Thanks to a generous grant from the ASPCA, these three outstanding students will have the opportunity to gain knowledge that can help save the lives and improve the well-being of countless numbers of shelter animals. As students in Maddie’s® Online Graduate Certificate Program in Shelter Medicine, they will receive a tuition reimbursement upon successful completion of the current course, Shelter Animal Physical Health.
|Click on an image to meet the scholarship recipient!|
Meet the Recipients
After graduating from the University of Georgia, College of Veterinary Medicine in 2001, I moved to Pasadena, Ca to begin my veterinary career as an Associate Veterinarian at an AAHA certified hospital. While in private practice, I had several clients bring shelter animals to me for medical treatment when these patients were not receiving the necessary care at the shelter. It soon became evident to me that these animals represented a larger group in dire need. After several visits to this local facility, I met the shelter director and encouraged him to hire a veterinarian. He offered me the position in 2005, and I immediately initiated medical protocols, established policies and procedures for the shelter, and opened a low-cost veterinary clinic to aid an underserved community.
I then established the shelter as a rotation site for Western University’s College of Veterinary Medicine students and for students from local RVT programs. In 2009, I was hired by WesternU to continue to instruct students in surgery and shelter medicine on their mobile vehicle. Even though I had several years of valuable small animal experience, I realized I needed to be a ‘self learner’ in Shelter Medicine. Completing the University of Florida’s Certificate Program has given me the opportunity to further my education and has provided me with a solid background in multiple aspects of the discipline. Currently I am on the Board of Directors of the shelter where I began my journey in this vocation and I donate my time as their veterinary advisor. I continue to expand my knowledge base through the Maddie’s Online Certificate program in order to better serve them. In pursuing this certificate, I am better prepared to facilitate my students as they too pursue their interest in the emerging and noble field of Shelter Medicine. In turn, I hope all of the animals in our care will receive the best of what we currently have to offer them.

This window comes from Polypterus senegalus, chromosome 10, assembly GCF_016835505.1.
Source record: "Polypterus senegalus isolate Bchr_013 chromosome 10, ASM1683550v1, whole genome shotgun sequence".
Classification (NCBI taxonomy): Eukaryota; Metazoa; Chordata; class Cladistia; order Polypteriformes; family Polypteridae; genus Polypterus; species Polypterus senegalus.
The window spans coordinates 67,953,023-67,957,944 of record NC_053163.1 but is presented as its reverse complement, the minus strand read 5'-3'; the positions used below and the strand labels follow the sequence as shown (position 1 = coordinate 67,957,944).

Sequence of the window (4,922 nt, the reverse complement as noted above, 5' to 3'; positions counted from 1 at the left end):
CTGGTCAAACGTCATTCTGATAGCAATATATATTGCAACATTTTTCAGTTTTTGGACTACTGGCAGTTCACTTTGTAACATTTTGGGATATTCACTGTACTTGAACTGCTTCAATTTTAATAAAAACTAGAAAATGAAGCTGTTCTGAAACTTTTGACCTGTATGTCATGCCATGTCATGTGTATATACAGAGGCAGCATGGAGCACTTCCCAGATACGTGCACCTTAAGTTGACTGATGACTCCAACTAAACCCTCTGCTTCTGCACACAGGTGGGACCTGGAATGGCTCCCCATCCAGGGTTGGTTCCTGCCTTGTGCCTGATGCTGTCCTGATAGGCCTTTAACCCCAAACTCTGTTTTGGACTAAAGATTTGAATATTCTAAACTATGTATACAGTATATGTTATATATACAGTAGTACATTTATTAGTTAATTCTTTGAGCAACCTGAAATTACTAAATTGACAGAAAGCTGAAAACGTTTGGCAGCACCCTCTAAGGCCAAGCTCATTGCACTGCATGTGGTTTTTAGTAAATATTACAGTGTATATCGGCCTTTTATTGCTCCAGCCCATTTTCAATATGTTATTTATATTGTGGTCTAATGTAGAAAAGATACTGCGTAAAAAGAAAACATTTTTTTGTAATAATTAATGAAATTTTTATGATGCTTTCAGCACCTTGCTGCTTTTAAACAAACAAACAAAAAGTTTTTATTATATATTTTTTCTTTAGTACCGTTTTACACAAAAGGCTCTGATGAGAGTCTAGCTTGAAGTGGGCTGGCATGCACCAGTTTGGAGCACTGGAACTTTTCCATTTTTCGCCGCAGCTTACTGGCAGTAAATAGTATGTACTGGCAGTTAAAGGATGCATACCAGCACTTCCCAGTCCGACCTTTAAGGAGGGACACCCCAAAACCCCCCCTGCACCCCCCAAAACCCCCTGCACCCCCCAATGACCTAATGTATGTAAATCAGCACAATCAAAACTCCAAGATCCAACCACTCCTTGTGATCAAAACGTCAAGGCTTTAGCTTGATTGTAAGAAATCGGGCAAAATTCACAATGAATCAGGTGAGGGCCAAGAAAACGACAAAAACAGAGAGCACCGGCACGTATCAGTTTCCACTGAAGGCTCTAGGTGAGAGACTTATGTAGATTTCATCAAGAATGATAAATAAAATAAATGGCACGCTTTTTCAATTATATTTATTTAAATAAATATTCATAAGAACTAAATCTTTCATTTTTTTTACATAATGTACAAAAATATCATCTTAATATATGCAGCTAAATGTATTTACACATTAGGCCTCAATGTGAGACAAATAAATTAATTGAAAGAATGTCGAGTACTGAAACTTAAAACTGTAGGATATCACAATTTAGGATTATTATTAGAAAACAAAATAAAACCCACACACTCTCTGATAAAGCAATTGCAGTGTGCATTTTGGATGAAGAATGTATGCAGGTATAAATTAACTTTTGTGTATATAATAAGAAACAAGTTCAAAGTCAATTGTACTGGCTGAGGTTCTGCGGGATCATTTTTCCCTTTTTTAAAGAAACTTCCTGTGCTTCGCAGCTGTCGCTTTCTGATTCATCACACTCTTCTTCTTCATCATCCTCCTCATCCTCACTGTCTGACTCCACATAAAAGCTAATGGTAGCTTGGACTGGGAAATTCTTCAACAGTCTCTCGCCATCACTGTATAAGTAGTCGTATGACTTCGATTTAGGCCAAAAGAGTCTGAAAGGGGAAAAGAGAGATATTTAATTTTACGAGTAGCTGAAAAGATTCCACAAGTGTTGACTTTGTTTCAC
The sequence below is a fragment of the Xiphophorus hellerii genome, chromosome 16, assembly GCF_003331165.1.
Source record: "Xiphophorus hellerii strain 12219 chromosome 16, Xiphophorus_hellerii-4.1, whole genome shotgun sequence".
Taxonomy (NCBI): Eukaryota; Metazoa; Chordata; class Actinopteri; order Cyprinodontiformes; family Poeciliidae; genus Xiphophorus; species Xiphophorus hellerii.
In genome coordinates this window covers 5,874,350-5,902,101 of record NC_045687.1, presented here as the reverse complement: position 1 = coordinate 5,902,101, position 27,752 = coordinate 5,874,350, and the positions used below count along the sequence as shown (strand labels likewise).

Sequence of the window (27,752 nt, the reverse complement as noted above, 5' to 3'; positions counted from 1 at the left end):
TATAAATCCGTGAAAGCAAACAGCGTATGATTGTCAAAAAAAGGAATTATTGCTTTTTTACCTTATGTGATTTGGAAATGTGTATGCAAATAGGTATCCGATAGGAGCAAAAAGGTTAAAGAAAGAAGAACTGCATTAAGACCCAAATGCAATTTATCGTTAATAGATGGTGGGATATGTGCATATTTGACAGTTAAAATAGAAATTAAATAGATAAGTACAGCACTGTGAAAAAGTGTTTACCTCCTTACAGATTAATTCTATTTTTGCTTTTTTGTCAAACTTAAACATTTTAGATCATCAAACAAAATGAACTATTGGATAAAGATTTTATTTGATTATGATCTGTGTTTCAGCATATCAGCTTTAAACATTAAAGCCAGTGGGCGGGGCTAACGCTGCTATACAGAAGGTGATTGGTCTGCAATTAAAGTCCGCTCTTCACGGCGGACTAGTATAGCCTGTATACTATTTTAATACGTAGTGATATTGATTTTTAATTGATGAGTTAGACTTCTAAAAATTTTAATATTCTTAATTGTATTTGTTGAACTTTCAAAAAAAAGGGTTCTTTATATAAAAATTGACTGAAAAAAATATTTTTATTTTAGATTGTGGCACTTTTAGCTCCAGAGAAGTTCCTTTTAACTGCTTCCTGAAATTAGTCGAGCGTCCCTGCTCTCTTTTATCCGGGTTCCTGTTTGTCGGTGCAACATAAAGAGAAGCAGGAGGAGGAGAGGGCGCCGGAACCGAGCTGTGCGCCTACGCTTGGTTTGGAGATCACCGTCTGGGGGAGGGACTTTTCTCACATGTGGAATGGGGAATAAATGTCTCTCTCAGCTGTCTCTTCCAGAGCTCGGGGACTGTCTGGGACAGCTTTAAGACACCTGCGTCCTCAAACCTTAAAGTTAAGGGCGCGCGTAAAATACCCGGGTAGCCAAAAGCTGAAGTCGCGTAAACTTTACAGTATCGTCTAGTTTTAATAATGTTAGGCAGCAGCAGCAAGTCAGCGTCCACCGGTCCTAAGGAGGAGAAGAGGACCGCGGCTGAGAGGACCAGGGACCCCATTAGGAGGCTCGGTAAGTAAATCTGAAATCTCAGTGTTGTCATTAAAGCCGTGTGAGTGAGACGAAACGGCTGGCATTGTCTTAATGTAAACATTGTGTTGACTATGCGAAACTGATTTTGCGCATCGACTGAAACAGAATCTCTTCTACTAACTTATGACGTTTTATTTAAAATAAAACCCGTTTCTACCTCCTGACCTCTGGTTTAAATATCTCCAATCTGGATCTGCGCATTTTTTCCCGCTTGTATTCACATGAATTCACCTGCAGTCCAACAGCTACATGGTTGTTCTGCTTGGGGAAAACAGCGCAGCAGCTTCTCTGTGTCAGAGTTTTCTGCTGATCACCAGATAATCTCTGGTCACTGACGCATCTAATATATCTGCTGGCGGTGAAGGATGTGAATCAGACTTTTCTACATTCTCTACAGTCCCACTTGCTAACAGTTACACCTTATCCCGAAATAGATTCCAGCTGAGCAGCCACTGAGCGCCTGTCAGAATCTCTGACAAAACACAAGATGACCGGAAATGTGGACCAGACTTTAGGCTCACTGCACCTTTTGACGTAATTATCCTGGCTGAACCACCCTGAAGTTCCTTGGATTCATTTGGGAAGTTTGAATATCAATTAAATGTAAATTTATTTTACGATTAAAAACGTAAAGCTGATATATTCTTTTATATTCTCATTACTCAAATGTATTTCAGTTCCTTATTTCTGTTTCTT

Dr. Aimee Dalrymple is a 1995 graduate of the Virginia-Maryland Regional College of Veterinary Medicine. After many years in small animal private practice, she began working with rescue groups in the Metrowest area of Boston. She was so inspired by these caring volunteers saving homeless pets that she decided to limit her part-time practice to shelter/rescue medicine. When the University of Florida Maddie’s Fund Shelter Medicine program offered their first online class last fall, she immediately signed up, and she will complete the certificate this December. Dr. Dalrymple says, “This certificate will be a valuable qualification for me as I build my practice from a small part-time endeavor into a full-fledged business. Right now, I work with just a few rescue groups, but I see the potential to serve as a consultant to many more small shelters and rescues that do not have the resources to hire a veterinarian of their own. I would like to serve as a shelter medicine expert to improve the health and welfare of the entire population, not just individual animals as a private practitioner typically would. I am also very interested in pursuing board certification if a practitioner/non-conventional path is approved, and this certificate would be the first step in that direction.
Dr. Ruth Woodward graduated from the Virginia-Maryland Regional College of Veterinary Medicine in 1991. Upon graduation she entered the field of biomedical research as a clinical veterinarian specializing in nonhuman primate medicine and surgery. Her introduction to the shelter field occurred at the age of 15 as a volunteer at the Montgomery County Humane Society in Rockville Maryland and after 17 years in the veterinary field she felt a desire to give back to her community by volunteering at the Frederick County Animal Control & Adoption Center (FCAC). She first became a member of the Companion Animal Welfare Advisory Committee however over time realized that her true passion was working directly with the animals and began to provide additional services to the FCAC. Her first foster assignment was a young cat that had a broken leg and required special care. “Val” never left and is now part of the family.
Upon leaving federal service Dr. Woodward desires to practice veterinary clinical medicine in the shelter medicine field where she can help homeless and less fortunate animals in Frederick County. It was this goal which prompted her to enroll in the Maddie’s Shelter Medicine certificate program as the training received through the online program will provide her with the latest information in the field.
The Shelter Animal Behavior & Welfare course (VME6812) and the Integrating Veterinary Medicine with Shelter Systems course (VME6810) have provided her with solid foundation and has introduced her to many colleagues in the shelter medicine field. After completing these two courses and “meeting” her shelter medicine colleagues she is more confident that this is the right direction for her to follow in the second phase of her veterinary career. She will complete the certificate program in December.